The knockers poem

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Rob Carrigan is a third-generation Colorado Native. His grandfather's homestead was near the Hamilton turnoff between Craig and Meeker. He grew up in Dolores. Carrigan can be reached by ing robcarrigan1 gmail. Post a Comment. Thursday, July 1, The pick, pick, pick of the Knockers.

Knockers, were departed spirits of miners who had passed from this life, on to the next By Rob Carrigan, robcarrigan1 gmail. The Cornish, miners for at least a thousand years, arrived in droves during the 19th century in the American West as the copper and tin played out in their native Cornwall. Often labeled "Cousin Jacks," reportedly because mine owners valued their knowledge and experience so much, they were always asking "don't you have cousin, back in Cornwall that would like to come here to United States and work for us?

With them, came their peculiar way of speaking, ancient stories and traditions. The language of the mines was heavily influenced. The Cornish word 'shaft' described a vertical hole. Horizontal tunnels were 'levels' and 'winzes,raises, and adits' all derived from Cornish origins. As did the lunch pail, the miners candlestick, "Cornish pump" and the al code for communicating to the hoist operators in the mines. In the dark, strange underworld of the hard rock mine, it is easy for your imagination to run away with you and the stories.

If you were miner trying to earn living beneath the earth, the knockers could be for you, or against you, dependent largely on how you treated them. Unlike the aliens of Stephen King horror novels, most knockers of Cornish legends were generally thought of in favorable terms.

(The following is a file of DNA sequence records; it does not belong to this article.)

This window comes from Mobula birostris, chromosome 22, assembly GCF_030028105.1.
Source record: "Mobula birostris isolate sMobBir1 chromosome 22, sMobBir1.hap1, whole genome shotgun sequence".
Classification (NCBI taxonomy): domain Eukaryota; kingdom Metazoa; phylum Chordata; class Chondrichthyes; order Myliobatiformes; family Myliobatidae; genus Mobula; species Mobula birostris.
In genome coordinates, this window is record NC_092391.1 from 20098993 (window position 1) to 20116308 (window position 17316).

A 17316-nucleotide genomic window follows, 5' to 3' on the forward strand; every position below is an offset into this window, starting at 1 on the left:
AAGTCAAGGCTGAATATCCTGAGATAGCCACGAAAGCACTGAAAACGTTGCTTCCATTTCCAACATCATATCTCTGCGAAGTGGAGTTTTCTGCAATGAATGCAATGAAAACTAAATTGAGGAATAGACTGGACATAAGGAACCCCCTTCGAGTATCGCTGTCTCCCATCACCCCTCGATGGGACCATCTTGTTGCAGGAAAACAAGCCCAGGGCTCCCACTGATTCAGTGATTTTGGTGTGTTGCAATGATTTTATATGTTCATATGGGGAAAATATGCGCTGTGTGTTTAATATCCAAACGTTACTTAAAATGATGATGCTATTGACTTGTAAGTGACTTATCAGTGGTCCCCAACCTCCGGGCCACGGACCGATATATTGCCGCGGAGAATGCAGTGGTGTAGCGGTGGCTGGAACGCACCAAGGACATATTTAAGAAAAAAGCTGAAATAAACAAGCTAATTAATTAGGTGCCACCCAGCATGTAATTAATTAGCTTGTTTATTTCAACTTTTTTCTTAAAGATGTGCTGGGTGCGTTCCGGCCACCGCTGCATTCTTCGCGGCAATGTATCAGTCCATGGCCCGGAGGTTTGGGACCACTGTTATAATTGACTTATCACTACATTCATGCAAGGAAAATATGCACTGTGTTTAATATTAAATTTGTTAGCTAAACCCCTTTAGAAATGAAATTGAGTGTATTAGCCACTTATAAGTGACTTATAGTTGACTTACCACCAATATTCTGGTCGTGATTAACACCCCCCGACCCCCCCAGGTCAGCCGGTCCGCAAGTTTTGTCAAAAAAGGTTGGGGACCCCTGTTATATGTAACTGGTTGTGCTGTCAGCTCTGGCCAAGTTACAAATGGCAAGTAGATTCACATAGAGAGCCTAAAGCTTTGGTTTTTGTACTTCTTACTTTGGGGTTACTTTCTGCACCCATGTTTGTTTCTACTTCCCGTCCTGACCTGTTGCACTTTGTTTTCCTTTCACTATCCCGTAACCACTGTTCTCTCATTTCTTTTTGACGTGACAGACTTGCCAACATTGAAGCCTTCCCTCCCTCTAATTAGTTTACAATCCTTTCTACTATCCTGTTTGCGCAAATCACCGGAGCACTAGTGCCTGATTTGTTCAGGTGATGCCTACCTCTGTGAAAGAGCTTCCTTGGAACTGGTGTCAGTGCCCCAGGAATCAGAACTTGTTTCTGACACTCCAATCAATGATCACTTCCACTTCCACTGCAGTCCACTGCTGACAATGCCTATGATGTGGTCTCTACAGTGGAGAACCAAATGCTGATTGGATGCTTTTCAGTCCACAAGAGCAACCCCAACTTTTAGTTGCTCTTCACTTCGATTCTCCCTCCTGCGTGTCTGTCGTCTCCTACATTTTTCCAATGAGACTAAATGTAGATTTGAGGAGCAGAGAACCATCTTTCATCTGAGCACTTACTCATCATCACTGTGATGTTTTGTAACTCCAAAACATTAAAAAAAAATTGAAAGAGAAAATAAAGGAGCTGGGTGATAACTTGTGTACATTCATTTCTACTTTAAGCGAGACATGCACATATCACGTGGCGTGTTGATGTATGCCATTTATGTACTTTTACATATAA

Like the Irish Leprechauns, the knockers were wee people and the creaks, drips, groans, knocks and other sounds of underground work were often attributed to them and given special meaning. Sounds made by the earth moving along fault lines, miners in distant tunnels setting off dynamite charges, and whirring machinery echoing off tunnel walls - all could be attributed to Tommyknockers," wrote Tim Willoughby in recent column in the Aspen Times. Any deviation from said course could bring on a round of bad luck in the form of cave-ins,'dry holes,' missing tools, and deadly accidents.

Being nice to them could result in their help finding the 'mother lode' or warning you away from a dangerous cave-in or other accidents. The dwarf-like, tapping creatures were often heard in the depths of the mines but seldom seen. In fact, it was considered an ominous warning if you were to catch a glimpse of the little fellows. Seeing them in the mines could bring on more misfortune than a red-headed woman's presence in the mine red-haired women were considered omens of death. Also called Bucca, or Bwca by the Welsh, the knockers origins are sometimes referenced as ghosts of Jewish slaves, brought to mines in Cornwall by Romans to work in the Iron age.

But here in the West, the knockers took on legendary status as illustrated by following poem penned in by Anthony Fitch. We go down in the skips with our buckets, With 'earts which nothing fazes, Each man with a candle to light the way, Through the tunnels winzes an' raises, An' the stale air smells of powder, An' the mine is full of sound, But 'tis only the noise of a Tommy Knocker Which makes our 'earts rebound.

An' tis the "knock-knock-knock" of their pick W'ich makes on end stand our 'air. So we leave the 'aunted place, For we won't work where they be An' we 'erever we'ear them knockin' We sure will always flee.

For it means w'oever 'ears it Will be next in line, The pick, pick, pick, of the Knockers Is a last an' awful . Labels: Cornish miners , Knockers , Tommy Knockers. No comments:. Newer Post Older Post Home. Subscribe to: Post Comments Atom. Palmer Lake Railway Stations. Wyoming Territorial Prison Piano in prison. Subscribe To Posts Atom. Comments Atom. About Me View my complete profile. On Linkedin Go to Linkedin .

The knockers poem

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Knockers Poems - Poems about Knockers